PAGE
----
Archive for June, 2022

The Moral Enterprise: How Two Companies Profit with Purpose

June 30, 2022

Rebecca Henderson of HBS writes about how Unilever and Cadbury were moral enterprises:

How can government and business work together in this fractious political moment, when finding solutions to pressing problems like inequality and climate change are more urgent than ever?

Rebecca Henderson, Harvard University’s John and Natty McArthur University Professor, explores this question as an editor and contributor to a new book, A Political Economy of Justice. Her essay, one of 14 in the book, makes a case for purpose-driven firms—companies that espouse prosocial goals, beyond merely maximizing profits.

Consumers are growing increasingly aware of leaders who champion agendas like regulating carbon emissions and treating all workers equally, making this an ideal time for companies to embrace purpose along with profit, Henderson says.

Henderson says companies and societies have long had qualms about the pursuit of profit only for profit’s sake. In early capitalist Renaissance Italy, for instance, lending money was considered a sin. Plus, she points to Walmart, founded in 1962 with a mission of making consumer goods more affordable for a broader swath of low-income Americans. Her chapter, “Reimagining Capitalism: Could Purpose-Driven Firms Help to Build a Just and Sustainable World?” also explores corporate partnerships that support social good, such as one that Unilever pioneered to unite a group of companies to sustainably produce palm oil.

Here is an excerpt from Henderson’s chapter in the book, which she edited with fellow scholars associated with Harvard’s Safra Center for Ethics, including Danielle Allen, Leah Downey, and Josh Simons, and Harvard Law School’s Yochai Benkler.


The macroeconomic and fiscal impact of population ageing

June 30, 2022

Katalin Bodnár and Carolin Nerlich in this ECB paper:

The euro area, like many other advanced economies, has entered an era of drastic demographic change. Without appropriate policy responses, population ageing in the euro area is posing formidable challenges for potential growth, monetary policy and public finances. This paper examines – from a central bank’s perspective – the macroeconomic and fiscal effects of population ageing in the euro area and looks at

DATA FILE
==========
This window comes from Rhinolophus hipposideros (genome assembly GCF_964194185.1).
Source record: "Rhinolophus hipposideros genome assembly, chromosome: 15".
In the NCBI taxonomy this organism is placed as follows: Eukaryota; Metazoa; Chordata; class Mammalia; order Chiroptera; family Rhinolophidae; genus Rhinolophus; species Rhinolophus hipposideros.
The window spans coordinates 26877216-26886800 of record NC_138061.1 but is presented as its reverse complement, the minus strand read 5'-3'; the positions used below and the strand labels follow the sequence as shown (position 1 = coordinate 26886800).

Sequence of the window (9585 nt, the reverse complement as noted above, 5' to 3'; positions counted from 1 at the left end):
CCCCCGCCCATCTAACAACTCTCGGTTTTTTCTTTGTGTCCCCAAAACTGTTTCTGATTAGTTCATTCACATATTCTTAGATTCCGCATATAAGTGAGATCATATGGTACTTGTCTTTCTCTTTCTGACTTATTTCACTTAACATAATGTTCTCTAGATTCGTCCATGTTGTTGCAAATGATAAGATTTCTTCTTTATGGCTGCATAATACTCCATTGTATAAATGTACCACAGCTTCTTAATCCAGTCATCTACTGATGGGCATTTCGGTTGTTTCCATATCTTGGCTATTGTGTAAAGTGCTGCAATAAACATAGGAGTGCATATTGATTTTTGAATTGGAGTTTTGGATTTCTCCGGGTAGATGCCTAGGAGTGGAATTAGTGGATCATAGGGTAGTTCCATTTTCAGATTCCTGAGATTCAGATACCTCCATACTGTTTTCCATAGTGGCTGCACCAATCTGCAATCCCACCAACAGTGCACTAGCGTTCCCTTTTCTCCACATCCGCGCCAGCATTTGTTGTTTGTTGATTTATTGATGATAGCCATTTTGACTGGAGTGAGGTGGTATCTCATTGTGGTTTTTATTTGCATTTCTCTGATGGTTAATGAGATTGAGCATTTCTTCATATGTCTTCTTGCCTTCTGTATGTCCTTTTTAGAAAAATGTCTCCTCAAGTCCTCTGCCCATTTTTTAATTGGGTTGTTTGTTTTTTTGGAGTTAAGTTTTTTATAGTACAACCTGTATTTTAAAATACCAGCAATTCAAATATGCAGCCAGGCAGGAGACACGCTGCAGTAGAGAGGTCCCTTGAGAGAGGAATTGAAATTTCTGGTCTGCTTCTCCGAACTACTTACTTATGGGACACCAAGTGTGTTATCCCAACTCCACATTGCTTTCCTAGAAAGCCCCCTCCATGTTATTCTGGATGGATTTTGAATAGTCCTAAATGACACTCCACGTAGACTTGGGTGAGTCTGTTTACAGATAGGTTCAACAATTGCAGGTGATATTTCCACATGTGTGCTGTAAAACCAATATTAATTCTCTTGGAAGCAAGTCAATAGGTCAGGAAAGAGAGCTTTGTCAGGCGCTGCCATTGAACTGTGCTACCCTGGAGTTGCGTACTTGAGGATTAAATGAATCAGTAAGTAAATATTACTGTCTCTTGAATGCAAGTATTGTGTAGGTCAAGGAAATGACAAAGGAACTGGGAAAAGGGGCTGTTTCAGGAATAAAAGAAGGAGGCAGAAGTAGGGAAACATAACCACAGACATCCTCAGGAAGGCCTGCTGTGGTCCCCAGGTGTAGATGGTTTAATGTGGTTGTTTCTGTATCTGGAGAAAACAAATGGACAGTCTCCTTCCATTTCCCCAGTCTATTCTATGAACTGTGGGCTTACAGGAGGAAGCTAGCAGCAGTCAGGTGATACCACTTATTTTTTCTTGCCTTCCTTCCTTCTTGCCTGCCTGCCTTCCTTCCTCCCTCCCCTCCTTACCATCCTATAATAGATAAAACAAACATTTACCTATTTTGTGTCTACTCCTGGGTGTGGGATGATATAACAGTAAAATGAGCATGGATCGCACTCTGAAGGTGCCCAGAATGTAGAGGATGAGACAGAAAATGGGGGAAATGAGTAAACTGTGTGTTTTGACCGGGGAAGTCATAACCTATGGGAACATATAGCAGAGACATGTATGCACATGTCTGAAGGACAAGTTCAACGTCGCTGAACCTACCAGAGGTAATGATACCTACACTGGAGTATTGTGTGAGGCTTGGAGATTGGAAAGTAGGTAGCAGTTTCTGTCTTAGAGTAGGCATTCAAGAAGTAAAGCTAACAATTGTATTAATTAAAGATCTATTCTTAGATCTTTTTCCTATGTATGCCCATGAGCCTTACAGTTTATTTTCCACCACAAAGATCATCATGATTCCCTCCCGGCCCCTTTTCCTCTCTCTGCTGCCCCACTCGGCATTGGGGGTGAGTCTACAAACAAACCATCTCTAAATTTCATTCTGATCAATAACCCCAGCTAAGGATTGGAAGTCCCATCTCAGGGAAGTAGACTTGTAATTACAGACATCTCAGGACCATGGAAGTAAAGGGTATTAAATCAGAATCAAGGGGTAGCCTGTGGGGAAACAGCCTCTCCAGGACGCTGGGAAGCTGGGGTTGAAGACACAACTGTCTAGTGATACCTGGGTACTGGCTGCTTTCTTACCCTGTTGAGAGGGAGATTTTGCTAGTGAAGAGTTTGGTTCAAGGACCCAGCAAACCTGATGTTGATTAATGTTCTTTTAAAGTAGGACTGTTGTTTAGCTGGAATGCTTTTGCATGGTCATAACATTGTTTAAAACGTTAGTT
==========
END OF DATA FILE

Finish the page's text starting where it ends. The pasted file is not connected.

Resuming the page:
the main challenges ahead in the next decades.

Total population in the euro area is projected to decline as of around 2035, while the old-age dependency ratio will rise strongly in the coming 15 years, putting additional burden on pension systems.

The analysis in the paper finds that the demographic changes in the euro area present a drag on potential growth, mainly through labour supply and productivity growth – similarly to developments in Japan, which is ahead of the euro area in terms of population ageing. Precautionary savings may be higher, and the natural rate of interest lower, while the effect on trend inflation and wages are not obvious. 

Population ageing is posing a burden on fiscal policy, through upward pressure on pension spending and adversely affecting the tax bases and the structure of public revenues.

Thus, it poses significant challenges for fiscal sustainability, limits fiscal policy space and effectiveness. To safeguard against the adverse economic and fiscal consequences of population ageing, there is a need for fiscal buffers, improved quality
of public finance and structural reforms.

Ageing and demographics is a very important area of research and action. Very little attention is paid to it..

Study of the Non-Banking Finance Companies in India

June 29, 2022

Rajeswari Sengupta, Lei Lei Son, and Harsh Vardhan in this IGIDR paper:

In late 2018, the default by a major non-banking financial company (NBFC) in India led to a credit crunch in the Indian economy. The crisis raises questions about the business model of the NBFCs, and the role they play alongside banks in the economy. In this paper we analyse the evolution of the NBFC sector in India over time and its importance in extending credit and discusses the factors that may have contributed to the 2018 crisis. We attempt to understand the advantages and disadvantages of the business model of NBFCs, and the drivers of their rapid rise and subsequent challenges in recent years. We also briefly discuss the potential impact of the Covid-19 pandemic on the NBFC sector. Drawing lessons from the past, NBFCs need to be strengthened to play an important role in India’s financial landscape.

The glories of Irish economics and economists

June 29, 2022

We often talk about Scottish enlightenment where a bunch of Scottish thinkers thought and worked on many ideas which laid the foundations of modern economic growth and industrial revolution.